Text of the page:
Tuesday, September 13, 2016

The biryani takeaways: Not a happy Eid as cow protection brigades continue to fuel violence and conflict - TOI BLOG by Saba Naqvi


The Times of India

The biryani takeaways: Not a happy Eid as cow protection brigades continue to fuel violence and conflict

September 13, 2016, 2:00 AM IST 

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A friend saw scope for dark humour in the instruction given to Haryana cops to go sniffing around biryani stands in Muslim dominated Mewat and use detection/ deduction to determine whether it’s made of beef that is allowed (buffalo) or that which lands you in prison (cow, bull, bullock). One can imagine some cops making a hearty meal of their licence to investigate fragrant biryani, he said, suggesting a cartoon depicting policemen engaged in the business of biryani “takeaways”.
But the joke would fall flat on the targeted people, especially now that women, including a minor from Haryana, have said they were raped and their rapists said this was done because they ate beef. One just has to examine the written literature of the cow protection outfits to see it’s not just love of cow that is part of the ideological agenda but also targeting a particular community. Read also the writings of M S Golwalkar, the supreme guide of the RSS, to which Haryana’s chief minister M L Khattar belongs, to clear any confusion whether this is blind cow bhakti or something darker. All these incidents are also designed to show Mewat’s Muslims their place in the world.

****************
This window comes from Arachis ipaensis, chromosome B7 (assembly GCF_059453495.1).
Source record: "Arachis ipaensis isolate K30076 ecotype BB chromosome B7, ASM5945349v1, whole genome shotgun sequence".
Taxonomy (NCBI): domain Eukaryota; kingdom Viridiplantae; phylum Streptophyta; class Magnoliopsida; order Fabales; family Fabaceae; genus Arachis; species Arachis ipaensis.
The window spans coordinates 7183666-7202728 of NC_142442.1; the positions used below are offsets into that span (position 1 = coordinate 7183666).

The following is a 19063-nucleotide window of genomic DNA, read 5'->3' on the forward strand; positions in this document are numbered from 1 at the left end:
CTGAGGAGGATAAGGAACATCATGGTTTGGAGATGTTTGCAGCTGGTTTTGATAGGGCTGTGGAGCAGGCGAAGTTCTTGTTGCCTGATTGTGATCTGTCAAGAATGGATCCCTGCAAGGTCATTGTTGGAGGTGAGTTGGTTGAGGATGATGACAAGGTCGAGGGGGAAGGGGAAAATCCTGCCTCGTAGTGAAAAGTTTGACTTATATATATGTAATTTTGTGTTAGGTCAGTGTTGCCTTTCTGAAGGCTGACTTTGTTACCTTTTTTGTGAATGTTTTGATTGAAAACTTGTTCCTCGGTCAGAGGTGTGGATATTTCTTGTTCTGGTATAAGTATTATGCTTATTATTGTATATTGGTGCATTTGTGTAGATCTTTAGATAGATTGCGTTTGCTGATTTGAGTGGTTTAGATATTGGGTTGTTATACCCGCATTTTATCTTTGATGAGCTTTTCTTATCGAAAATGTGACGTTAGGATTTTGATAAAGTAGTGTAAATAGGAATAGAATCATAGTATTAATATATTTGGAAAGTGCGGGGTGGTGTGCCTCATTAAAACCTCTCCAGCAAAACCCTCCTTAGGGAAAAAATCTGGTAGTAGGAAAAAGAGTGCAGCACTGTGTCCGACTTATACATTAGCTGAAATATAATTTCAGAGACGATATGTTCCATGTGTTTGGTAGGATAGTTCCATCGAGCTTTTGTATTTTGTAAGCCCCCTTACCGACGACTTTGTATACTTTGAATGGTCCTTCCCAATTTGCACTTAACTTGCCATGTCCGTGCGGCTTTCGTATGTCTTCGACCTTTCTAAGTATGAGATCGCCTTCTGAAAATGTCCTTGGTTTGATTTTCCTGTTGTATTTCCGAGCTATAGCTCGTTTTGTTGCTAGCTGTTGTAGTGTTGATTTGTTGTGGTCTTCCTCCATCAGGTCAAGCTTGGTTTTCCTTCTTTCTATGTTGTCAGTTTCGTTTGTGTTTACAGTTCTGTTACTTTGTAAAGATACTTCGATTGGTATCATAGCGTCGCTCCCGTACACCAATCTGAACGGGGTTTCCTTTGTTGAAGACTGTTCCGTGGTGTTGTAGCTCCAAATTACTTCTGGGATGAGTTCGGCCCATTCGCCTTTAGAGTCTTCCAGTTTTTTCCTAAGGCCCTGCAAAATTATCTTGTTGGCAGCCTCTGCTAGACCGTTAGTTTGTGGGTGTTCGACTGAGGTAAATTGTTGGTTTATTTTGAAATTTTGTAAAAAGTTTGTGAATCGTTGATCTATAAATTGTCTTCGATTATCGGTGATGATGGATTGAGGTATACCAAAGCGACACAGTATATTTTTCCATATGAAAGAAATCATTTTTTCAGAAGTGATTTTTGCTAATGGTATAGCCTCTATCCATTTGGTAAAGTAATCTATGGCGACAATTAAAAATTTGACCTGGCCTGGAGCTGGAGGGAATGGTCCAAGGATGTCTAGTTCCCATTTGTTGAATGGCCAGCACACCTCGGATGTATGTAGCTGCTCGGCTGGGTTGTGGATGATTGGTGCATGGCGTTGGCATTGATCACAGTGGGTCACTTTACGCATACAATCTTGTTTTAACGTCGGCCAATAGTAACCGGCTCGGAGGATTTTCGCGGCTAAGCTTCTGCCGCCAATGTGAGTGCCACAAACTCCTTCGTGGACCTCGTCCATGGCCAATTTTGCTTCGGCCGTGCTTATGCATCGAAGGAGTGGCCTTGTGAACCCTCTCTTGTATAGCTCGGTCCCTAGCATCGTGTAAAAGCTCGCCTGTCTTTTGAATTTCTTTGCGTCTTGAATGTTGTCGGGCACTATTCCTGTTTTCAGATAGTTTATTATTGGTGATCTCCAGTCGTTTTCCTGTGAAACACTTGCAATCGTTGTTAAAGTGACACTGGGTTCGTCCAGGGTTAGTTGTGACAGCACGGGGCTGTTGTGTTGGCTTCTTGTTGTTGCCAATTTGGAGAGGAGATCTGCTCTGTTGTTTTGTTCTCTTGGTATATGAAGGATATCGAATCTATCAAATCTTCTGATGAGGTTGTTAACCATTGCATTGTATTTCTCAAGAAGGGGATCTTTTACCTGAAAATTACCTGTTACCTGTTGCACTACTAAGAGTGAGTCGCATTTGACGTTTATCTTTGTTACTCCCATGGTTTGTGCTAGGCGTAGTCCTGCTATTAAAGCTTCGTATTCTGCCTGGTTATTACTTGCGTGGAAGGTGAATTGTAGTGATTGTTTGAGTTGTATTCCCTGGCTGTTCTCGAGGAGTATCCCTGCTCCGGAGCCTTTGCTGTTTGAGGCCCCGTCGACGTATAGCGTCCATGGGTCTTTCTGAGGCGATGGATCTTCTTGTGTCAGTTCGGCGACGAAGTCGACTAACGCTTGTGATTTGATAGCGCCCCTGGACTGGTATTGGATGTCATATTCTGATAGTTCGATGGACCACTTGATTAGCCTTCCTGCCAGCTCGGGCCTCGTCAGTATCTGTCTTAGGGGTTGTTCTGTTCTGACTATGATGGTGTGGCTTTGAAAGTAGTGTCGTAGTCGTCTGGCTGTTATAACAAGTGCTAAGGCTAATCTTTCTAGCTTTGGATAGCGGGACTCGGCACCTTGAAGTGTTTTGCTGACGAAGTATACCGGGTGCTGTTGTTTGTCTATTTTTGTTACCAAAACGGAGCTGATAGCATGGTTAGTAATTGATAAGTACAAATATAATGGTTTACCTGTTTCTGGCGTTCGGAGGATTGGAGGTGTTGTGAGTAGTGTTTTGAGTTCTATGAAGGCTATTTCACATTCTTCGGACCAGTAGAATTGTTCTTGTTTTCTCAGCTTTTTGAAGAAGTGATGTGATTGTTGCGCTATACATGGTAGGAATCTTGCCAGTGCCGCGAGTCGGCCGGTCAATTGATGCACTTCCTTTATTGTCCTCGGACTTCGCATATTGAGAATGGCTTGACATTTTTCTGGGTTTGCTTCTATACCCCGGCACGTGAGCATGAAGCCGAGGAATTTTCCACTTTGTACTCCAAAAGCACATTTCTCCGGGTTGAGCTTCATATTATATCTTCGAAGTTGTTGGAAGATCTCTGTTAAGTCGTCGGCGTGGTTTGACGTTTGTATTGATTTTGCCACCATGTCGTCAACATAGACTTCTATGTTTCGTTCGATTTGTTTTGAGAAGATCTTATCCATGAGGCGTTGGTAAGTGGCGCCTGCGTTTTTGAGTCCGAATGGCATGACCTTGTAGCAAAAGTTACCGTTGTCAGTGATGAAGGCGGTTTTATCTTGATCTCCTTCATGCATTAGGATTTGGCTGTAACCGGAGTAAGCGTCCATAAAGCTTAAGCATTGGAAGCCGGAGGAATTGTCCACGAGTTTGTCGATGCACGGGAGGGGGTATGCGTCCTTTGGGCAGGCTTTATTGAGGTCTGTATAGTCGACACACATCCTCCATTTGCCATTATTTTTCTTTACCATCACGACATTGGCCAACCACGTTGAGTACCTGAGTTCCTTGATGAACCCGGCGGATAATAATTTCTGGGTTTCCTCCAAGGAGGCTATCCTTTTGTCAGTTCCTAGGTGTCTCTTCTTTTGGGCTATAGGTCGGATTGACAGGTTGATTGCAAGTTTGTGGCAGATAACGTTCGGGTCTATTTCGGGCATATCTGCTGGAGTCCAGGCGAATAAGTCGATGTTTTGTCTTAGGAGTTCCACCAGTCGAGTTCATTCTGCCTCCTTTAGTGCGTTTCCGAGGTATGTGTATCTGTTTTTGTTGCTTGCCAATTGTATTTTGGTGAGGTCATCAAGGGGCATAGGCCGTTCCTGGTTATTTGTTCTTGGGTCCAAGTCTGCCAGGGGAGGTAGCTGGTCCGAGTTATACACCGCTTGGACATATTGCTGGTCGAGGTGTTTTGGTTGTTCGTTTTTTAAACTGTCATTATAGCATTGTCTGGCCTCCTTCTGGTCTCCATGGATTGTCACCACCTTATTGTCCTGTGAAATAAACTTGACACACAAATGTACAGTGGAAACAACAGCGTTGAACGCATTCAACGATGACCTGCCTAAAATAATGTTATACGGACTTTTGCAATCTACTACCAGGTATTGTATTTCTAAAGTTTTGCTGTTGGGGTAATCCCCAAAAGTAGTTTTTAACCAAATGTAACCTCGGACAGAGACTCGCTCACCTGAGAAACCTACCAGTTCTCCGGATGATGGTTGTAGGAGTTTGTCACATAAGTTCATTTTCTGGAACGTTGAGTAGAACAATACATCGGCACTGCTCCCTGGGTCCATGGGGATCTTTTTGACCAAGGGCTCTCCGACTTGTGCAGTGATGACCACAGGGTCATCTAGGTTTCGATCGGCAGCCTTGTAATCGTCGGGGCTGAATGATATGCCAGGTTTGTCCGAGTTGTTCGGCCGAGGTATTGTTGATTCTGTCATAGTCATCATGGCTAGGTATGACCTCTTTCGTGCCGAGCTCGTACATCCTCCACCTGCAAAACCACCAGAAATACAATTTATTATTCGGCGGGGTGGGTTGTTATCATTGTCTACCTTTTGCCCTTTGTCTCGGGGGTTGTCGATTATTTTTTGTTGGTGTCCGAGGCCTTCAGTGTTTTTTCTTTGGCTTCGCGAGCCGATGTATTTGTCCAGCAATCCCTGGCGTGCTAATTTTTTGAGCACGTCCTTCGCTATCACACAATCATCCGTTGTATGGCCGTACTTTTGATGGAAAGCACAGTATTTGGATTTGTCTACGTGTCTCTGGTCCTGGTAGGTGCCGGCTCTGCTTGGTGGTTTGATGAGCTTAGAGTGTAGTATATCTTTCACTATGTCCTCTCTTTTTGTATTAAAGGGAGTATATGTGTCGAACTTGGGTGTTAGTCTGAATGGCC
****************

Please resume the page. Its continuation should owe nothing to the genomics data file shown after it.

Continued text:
According to the 2012 livestock census of India the number of buffaloes in Mewat were 2,28,972 while there were 33,765 cattle which includes cows. That means people are overwhelmingly more likely to consume buffalo meat during Bakrid (mutton is currently at Rs 450 a kilo in the NCR region hence out of the reach of many) or in their regular lives. But since buffalo and cow meat looks similar (referred to as “bade ka gosht”) people could just be randomly humiliated, attacked and terrorised over what is part of their diet.
What’s been happening in Haryana should be a national embarrassment. In end June this year a video surfaced of two men in Haryana, both members of the minority community, being forced to eat cow dung by cow protection brigands. The video of the thrashing of Dalits in Una, Gujarat was an embarrassment for the BJP/RSS as the community is viewed as a potential and growing vote bank. The Haryana footage does not directly damage them since Muslims are not an existing or potential voter bloc for them. But the footage has had serious consequences. It’s been circulated widely among the minority community including people in the Kashmir Valley that too will have another wretched Eid in 2016.